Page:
White-cheeked Honeyeater Jean and Fred/Flickr

White-cheeked Honeyeater

Did You Know?

  • Although they look very similar, there is not much competition between White-cheeked and New Holland Honeyeaters, as they choose different perching sites and have different nesting seasons
FactBox Image

A medium-sized black and white honeyeater. It has large bright yellow tail and wing panels, with a large conspicuous white cheek patch on a mainly black head. Young birds are duller with brownish plumage.


16-18 cm



Squeaky “chip-chew, chippy chew” and “quick chip” or “hiccup”; Flight song “twee-ee-twee-ee”; Alarm call rapid “hee-hee-hee”


Mainly nectar and some insects. Forages on flowers, bark or in the air.


Active and noisy with swift, erratic flight.


Birds pair monogamously for the breeding season, with males defending breeding territories that can be held for several years. Males aggressively attack other birds of their own and other species during the breeding season, but not familiar birds such as their own mates, relatives and resident neighbours. The female builds a cup-shaped nest from twigs, bark, and other plant materials, lined with pieces of flowers (e.g. Banksias, Isopogons). The nest is placed low in forked branches of trees or shrubs, often close to the ground, well-concealed in dense foliage or in long grass. The female lays 1 - 3 eggs. The female incubates the eggs for around 15 days. Both parents feed nestlings for 15 days.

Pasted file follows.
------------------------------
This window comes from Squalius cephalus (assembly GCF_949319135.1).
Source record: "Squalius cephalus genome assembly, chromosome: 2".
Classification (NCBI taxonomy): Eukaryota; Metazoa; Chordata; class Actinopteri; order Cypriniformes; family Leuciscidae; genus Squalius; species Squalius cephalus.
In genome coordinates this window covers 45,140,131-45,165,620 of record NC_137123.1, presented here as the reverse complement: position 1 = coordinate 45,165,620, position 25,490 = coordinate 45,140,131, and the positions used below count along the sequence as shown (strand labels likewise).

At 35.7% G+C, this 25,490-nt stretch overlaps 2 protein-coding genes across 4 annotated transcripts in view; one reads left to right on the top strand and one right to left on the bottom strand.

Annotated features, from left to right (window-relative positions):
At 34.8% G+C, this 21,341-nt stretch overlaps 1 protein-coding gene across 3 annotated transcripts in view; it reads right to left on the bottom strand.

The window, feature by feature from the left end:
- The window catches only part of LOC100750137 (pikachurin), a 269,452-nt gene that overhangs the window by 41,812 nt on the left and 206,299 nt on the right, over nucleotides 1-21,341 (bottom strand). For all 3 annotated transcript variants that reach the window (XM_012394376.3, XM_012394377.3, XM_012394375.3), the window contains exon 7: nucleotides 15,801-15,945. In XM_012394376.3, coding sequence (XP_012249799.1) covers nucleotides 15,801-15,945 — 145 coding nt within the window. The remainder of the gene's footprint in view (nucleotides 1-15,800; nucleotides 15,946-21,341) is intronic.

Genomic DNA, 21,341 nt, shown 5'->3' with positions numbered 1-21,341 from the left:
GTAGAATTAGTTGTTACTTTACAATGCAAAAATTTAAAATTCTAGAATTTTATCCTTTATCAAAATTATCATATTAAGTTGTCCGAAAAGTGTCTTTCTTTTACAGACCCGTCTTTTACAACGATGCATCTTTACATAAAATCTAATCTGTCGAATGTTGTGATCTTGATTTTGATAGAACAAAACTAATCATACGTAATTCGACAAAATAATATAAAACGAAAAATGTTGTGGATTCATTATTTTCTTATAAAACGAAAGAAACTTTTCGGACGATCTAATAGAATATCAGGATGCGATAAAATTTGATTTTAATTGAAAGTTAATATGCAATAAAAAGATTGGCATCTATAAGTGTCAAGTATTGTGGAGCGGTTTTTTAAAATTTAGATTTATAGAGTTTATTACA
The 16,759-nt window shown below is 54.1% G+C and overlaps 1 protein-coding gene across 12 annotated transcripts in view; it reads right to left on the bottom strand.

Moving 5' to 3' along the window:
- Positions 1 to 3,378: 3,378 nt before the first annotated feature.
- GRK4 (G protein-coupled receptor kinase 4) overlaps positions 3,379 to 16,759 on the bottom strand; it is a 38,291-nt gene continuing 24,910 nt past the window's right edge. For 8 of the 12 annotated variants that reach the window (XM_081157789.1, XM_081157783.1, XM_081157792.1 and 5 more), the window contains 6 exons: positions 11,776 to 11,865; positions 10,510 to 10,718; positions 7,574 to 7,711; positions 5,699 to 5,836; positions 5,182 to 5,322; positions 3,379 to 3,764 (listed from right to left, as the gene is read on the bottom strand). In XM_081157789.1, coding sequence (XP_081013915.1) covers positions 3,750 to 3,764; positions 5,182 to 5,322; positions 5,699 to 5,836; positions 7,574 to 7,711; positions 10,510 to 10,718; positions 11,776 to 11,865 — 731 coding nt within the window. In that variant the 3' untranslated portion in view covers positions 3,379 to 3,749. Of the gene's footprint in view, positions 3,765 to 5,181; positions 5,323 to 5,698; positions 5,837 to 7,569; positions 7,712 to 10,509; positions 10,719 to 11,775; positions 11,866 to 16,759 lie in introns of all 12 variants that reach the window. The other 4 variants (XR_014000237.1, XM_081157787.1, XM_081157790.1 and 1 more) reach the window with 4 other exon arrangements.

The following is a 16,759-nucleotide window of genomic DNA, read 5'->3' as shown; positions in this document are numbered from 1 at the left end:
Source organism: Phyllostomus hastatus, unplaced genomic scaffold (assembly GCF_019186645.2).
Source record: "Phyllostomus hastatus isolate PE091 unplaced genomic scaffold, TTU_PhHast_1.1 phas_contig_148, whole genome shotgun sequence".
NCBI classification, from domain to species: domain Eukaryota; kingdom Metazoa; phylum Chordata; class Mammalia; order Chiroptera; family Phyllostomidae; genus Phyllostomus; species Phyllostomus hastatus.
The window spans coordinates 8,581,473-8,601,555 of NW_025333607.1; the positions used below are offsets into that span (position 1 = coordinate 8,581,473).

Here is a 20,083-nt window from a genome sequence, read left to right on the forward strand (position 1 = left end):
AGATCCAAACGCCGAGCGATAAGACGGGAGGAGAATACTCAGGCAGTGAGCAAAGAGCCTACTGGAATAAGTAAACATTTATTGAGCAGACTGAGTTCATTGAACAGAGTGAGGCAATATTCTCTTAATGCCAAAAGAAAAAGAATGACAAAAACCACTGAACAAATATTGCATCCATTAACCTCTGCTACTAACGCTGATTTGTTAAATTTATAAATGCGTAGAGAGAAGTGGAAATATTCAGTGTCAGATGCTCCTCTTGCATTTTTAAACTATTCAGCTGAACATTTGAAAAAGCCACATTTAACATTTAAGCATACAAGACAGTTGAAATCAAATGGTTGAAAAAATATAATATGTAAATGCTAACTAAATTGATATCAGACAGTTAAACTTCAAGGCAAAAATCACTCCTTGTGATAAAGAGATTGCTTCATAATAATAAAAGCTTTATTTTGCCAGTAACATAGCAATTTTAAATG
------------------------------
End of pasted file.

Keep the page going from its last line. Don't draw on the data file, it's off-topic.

Field Guide

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Species: WhatToObserve Image

What to Observe

  • Courting/Mating

  • Calling

  • Feeding

  • Bird on chicks

  • Bird on eggs

  • Bird on nest

  • Bird feeding young

Species: WhenAndWhere Image

When and Where

When To Look

Year round. Breeding occurs: April – November in North East Queensland; August – November in NSW and South Western Australia

Where To Look

  • Endemic to eastern and south-western Australia, ranging from east of the Great Divide in Queensland through coastal NSW, becoming scattered south to Jervis Bay; Also in south-western Western Australia and from Perth northwards to Murchison River
  • Usually found in moist heathlands, as well as around wetlands and in forests or woodlands with a heath understorey
  • Found in both temperate and subtropical zones
  • In Perth, in the botanic gardens, but seasonally more common in gardens in northern Perth suburbs (Yanchep NP, Bungendore Park, Kalbarri NP, Badgingara NP, Lesueur NP, Tutanning NR, Dryandra Woodland, and Heathland 65 km east of Hyden on the Norseman Rd)
  • Look in parks, gardens and flowering street trees throughout range
  • Sometimes killed by cats
Species: WhatElse Image

What Else?

Similar Species

The New Holland Honeyeater (Phylidonyris novaehollandiae) is very similar in size, shape and appearance, but can be distinguished easily by its white eye. Other differences include the much smaller white cheek patch and an eybrow starting from behind the eye (as opposed to starting at the base of the beak).

Other black and white honeyeaters are much smaller, including the Crescent (P. pyrrhoptera), Tawny-crowned (P. melanops) and White-fronted Honeyeaters (P. albifrons).